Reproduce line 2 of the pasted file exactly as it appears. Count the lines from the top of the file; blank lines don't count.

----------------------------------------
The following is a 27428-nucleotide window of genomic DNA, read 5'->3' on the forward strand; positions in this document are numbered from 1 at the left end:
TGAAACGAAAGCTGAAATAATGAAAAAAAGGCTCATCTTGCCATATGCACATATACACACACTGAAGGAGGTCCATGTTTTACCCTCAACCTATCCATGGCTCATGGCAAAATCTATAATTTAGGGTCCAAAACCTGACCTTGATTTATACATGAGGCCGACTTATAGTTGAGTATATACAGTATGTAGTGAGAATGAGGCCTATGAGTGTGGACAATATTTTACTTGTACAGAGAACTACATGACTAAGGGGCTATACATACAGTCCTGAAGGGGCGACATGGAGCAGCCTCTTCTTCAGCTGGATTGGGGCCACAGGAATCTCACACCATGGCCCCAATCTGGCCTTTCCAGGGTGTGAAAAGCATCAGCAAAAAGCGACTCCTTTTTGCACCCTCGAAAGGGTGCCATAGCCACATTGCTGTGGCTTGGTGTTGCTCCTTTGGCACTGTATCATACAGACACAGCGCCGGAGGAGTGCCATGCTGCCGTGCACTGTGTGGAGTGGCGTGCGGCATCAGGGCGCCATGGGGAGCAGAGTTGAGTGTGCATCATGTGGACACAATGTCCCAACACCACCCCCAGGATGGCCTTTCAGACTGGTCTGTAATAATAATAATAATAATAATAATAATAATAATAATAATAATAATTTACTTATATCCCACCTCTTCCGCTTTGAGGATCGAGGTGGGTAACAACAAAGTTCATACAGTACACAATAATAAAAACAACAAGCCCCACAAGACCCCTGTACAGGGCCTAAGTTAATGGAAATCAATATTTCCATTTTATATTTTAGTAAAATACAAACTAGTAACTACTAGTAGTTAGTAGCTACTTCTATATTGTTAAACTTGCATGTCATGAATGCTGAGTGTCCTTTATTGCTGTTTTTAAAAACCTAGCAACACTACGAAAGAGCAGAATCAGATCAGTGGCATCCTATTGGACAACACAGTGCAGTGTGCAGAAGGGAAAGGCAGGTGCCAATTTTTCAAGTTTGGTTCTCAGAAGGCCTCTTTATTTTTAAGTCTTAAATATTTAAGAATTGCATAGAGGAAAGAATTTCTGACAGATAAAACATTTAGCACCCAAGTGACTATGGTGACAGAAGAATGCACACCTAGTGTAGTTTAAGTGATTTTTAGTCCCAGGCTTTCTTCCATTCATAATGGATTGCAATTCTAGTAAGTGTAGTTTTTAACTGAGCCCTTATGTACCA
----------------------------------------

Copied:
TGAAACGAAAGCTGAAATAATGAAAAAAAGGCTCATCTTGCCATATGCACATATACACACACTGAAGGAGGTCCATGTTTTACCCTCAACCTATCCATGGCTCATGGCAAAATCTATAATTTAGGGTCCAAAACCTGACCTTGATTTATACATGAGGCCGACTTATAGTTGAGTATATACAGTATGTAGTGAGAATGAGGCCTATGAGTGTGGACAATATTTTACTTGTACAGAGAACTACATGACTAAGGGGCTATACATACAGTCCTGAAGGGGCGACATGGAGCAGCCTCTTCTTCAGCTGGATTGGGGCCACAGGAATCTCACACCATGGCCCCAATCTGGCCTTTCCAGGGTGTGAAAAGCATCAGCAAAAAGCGACTCCTTTTTGCACCCTCGAAAGGGTGCCATAGCCACATTGCTGTGGCTTGGTGTTGCTCCTTTGGCACTGTATCATACAGACACAGCGCCGGAGGAGTGCCATGCTGCCGTGCACTGTGTGGAGTGGCGTGCGGCATCAGGGCGCCATGGGGAGCAGAGTTGAGTGTGCATCATGTGGACACAATGTCCCAACACCACCCCCAGGATGGCCTTTCAGACTGGTCTGTAATAATAATAATAATAATAATAATAATAATAATAATAATAATAATTTACTTATATCCCACCTCTTCCGCTTTGAGGATCGAGGTGGGTAACAACAAAGTTCATACAGTACACAATAATAAAAACAACAAGCCCCACAAGACCCCTGTACAGGGCCTAAGTTAATGGAAATCAATATTTCCATTTTATATTTTAGTAAAATACAAACTAGTAACTACTAGTAGTTAGTAGCTACTTCTATATTGTTAAACTTGCATGTCATGAATGCTGAGTGTCCTTTATTGCTGTTTTTAAAAACCTAGCAACACTACGAAAGAGCAGAATCAGATCAGTGGCATCCTATTGGACAACACAGTGCAGTGTGCAGAAGGGAAAGGCAGGTGCCAATTTTTCAAGTTTGGTTCTCAGAAGGCCTCTTTATTTTTAAGTCTTAAATATTTAAGAATTGCATAGAGGAAAGAATTTCTGACAGATAAAACATTTAGCACCCAAGTGACTATGGTGACAGAAGAATGCACACCTAGTGTAGTTTAAGTGATTTTTAGTCCCAGGCTTTCTTCCATTCATAATGGATTGCAATTCTAGTAAGTGTAGTTTTTAACTGAGCCCTTATGTACCA